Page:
Grants

Since 1984, area residents have been turning to the Community Foundation of Grant County, Indiana to make their philanthropic giving as impactful as possible. We are a public charity serving thousands of people who share a common concern—improving the quality of life in Grant County. To do this, individuals, families, businesses, and organizations create endowed charitable funds that help our area meet the challenges of changing times. The Foundation invests and administers these funds. We then use the distributions to award grants each year to the humanitarian, educational, and cultural organizations in this remarkable county we call home.

Our Priorities

Giving is the heart of what we do here at the Community Foundation. Every year, we give over $1 million dollars to non-profits, community entities, and college-bound students here in Grant County. From swing sets and dog parks, to gardens and special events, we fund a variety of causes that promote sustainable impact towards the betterment of Grant County. Your project may be next! Although we expect to remain flexible in our grant-making decisions, the Community Foundation traditionally addresses needs that fall into the categories of Human Services, Health, Education, Community Development, and Scholarships.

Grant Timelines

The Community Foundation of Grant County offers four grantmaking cycles throughout the year.
Before applying, click on the tabs below for helpful grantwriting tips and to view the application checklist

February Competitive Grant Cycle

December 14, 2018 –
January 23, 2019

Requests may not exceed
$10,000

Addressing needs in the
following categories:
Human Services,
Health, Education,
Community Development,
Field of Interest

April Competitive Crowdfunding Grant Cycle

January 24, 2019 –
March 27, 2019

Requests may not exceed
$20,000

Crowdfunding is an
innovative yet simple
way for non‐profit groups
to generate public interest
and raise donations to make
local improvements.

Currently Closed

August Competitive Grant Cycle

March 28, 2019 –
July 24, 2019

Requests may not exceed
$10,000

Addressing needs in the
following categories:
Human Services,
Health, Education,
Community Development,
Field of Interest

Currently Closed

Impact Grant Cycle

The Community Foundation
of Grant County has made
Downtown Marion its focus
with an opportunity for a
$100,000 to $150,000
impact grant for downtown
revitalization. These dollars
will be made available to a
collaborative group of 10
organizations, all of which
have a common mission to
revitalize the Downtown Marion
area. The group will be challenged
to use these funds to seek
matching grant opportunities
at the state and/or federal level.

Grant Request Examples
Health
  • Community Health Services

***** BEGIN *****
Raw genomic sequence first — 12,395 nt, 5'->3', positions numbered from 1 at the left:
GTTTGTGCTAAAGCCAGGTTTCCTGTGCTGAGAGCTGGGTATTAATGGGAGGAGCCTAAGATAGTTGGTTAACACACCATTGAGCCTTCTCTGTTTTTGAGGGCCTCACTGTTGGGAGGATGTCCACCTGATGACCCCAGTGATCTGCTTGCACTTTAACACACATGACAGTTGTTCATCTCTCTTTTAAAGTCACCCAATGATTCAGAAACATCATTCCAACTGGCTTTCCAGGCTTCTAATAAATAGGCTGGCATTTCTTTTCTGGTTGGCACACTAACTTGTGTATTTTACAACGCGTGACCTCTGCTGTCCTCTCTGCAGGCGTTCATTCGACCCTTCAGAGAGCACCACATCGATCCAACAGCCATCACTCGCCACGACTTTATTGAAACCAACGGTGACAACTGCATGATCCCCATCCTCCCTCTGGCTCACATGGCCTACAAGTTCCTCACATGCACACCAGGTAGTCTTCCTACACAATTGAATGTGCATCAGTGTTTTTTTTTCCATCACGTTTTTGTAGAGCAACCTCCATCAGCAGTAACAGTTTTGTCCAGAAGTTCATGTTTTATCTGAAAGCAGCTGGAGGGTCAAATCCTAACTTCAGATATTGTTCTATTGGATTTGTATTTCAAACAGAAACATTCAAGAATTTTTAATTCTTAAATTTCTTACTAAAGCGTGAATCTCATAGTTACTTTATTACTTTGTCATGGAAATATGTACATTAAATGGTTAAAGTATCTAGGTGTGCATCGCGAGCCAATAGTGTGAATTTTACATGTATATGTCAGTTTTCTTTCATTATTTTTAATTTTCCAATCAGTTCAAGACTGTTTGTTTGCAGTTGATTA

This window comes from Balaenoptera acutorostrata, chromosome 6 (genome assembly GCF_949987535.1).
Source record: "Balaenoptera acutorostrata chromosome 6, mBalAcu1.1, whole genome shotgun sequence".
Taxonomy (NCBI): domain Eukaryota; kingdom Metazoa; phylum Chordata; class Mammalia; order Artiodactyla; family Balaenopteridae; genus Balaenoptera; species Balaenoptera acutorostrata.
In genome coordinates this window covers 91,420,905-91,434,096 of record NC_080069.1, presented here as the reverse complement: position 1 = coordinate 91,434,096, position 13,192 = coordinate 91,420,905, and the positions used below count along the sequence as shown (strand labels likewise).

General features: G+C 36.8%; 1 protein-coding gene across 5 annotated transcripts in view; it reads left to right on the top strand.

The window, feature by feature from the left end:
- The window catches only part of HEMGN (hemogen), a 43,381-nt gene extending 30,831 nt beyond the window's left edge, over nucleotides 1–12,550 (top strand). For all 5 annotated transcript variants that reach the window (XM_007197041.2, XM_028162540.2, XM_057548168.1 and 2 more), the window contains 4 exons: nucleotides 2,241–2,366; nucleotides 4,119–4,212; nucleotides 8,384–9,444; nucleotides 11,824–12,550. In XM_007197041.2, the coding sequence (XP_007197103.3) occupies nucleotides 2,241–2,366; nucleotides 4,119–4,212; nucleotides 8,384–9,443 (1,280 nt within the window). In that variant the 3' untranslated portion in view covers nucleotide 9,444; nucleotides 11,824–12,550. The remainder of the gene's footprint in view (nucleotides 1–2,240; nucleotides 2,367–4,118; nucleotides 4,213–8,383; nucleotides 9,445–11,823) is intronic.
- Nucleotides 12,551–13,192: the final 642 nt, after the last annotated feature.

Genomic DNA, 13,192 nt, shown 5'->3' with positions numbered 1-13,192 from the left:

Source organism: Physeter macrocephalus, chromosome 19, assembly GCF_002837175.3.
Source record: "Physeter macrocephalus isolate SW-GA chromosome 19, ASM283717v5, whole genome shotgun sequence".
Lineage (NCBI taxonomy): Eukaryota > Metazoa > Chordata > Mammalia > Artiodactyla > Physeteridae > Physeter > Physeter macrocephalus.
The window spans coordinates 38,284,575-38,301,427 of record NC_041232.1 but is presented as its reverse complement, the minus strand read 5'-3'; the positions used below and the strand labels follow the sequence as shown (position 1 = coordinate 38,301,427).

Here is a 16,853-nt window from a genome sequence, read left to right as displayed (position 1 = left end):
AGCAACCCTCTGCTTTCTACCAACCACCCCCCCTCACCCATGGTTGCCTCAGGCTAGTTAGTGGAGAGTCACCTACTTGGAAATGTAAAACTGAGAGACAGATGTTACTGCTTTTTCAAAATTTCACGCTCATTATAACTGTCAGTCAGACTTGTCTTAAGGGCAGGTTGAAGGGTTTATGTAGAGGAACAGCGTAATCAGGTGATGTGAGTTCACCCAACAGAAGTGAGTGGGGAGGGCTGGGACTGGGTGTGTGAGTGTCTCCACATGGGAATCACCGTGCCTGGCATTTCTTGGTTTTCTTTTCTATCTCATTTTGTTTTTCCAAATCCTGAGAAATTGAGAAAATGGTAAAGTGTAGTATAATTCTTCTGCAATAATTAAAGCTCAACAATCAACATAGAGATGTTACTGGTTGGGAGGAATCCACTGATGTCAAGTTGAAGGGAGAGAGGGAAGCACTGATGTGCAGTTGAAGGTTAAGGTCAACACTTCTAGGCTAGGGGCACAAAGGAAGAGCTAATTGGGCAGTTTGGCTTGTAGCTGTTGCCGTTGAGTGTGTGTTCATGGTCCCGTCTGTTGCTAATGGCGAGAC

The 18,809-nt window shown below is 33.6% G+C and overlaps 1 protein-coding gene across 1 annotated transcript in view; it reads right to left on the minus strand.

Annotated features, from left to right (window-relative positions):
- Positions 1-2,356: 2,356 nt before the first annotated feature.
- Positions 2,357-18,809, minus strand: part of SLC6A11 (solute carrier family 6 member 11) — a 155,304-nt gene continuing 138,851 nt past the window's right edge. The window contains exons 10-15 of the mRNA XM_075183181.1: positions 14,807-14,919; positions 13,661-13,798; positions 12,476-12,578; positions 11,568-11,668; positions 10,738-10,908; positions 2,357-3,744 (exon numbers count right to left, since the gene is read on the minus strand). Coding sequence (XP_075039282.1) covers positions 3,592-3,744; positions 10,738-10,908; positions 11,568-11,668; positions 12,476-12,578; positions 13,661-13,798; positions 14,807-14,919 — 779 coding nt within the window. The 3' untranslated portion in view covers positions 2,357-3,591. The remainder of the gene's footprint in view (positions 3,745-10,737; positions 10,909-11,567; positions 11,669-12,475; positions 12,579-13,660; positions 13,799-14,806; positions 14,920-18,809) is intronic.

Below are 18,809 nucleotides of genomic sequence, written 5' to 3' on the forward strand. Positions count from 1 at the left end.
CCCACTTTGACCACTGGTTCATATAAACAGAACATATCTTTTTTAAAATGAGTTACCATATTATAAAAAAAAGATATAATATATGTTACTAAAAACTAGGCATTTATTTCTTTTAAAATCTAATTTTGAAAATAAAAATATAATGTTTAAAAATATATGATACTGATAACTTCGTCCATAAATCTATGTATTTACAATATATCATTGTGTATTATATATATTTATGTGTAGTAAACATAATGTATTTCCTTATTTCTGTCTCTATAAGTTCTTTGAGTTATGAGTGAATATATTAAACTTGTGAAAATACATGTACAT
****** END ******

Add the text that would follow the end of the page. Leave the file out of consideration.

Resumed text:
• Mental Health Services
  • Health Services Coordination
Education
  • Community Education on Relevant Issues
  • Educational Opportunities for Local Charities
  • Collaborative School Projects/Programs
  • Youth Philanthropy Programs
Community Development
  • Arts and Cultural Development
  • Community Parks
  • Community Beautification
  • Improvement/Enhancement Projects
  • Economic Development Efforts
  • Neighborhood Associations
Human Services
  • Elderly Services
  • Children and Youth Services
  • Youth Advancement
  • Human Services Coordination
Field of Interest
  • Education Grants: $10,000 or less
  • Domestic Violence Prevention: $10,000 or less
  • Underprivileged Youth Playing Sports: $6,800 or less
  • Children Suffering with Life Threatening Illnesses: 2,965 or less
  • Law Enforcement Safety Projects/Programs: $1,000 or less
  • Programs or Projects that Support Education in the Art of Sewing: $700 or less
  • AED Devices: $230 or less
  • Junior Golf
  • Art-Related Organizations
  • Aid to Leukemia Victims
  • Children with Life-Threatening Illnesses
  • Domestic Violence Prevention
  • Abused/Neglected Women and Children And/or Programs for The Same
  • Young Women’s Causes
  • Sports Programs for Disadvantaged Youth
  • Youth Music Opportunities
  • Programs for Children/Elderly
Grant Writing Tips

Accountability

Does the NPO have the ability and willingness to measure and report outcomes of this investment to the Community Foundation and to the community at large? What is the number of persons and who are the persons positively impacted by this grant opportunity? Does this organization provide you with a clear understanding of what communities (towns/cities) within Grant County will be impacted?

Partnership

Is there another NPO doing similar work? Would it be beneficial to you and the NPO to partner together on a specific project? Would it be beneficial to Grant County if you and the NPO partnered together on a specific project?

Stakeholder Support

Do the NPO’s donors support this project/program through their own giving? and/or volunteerism? Do they include information on fundraisers planned? Does this grant involve multiple NPO’s working together to solve a particular issue? Is it clear, this organization is familiar with other organizations in the community providing similar work?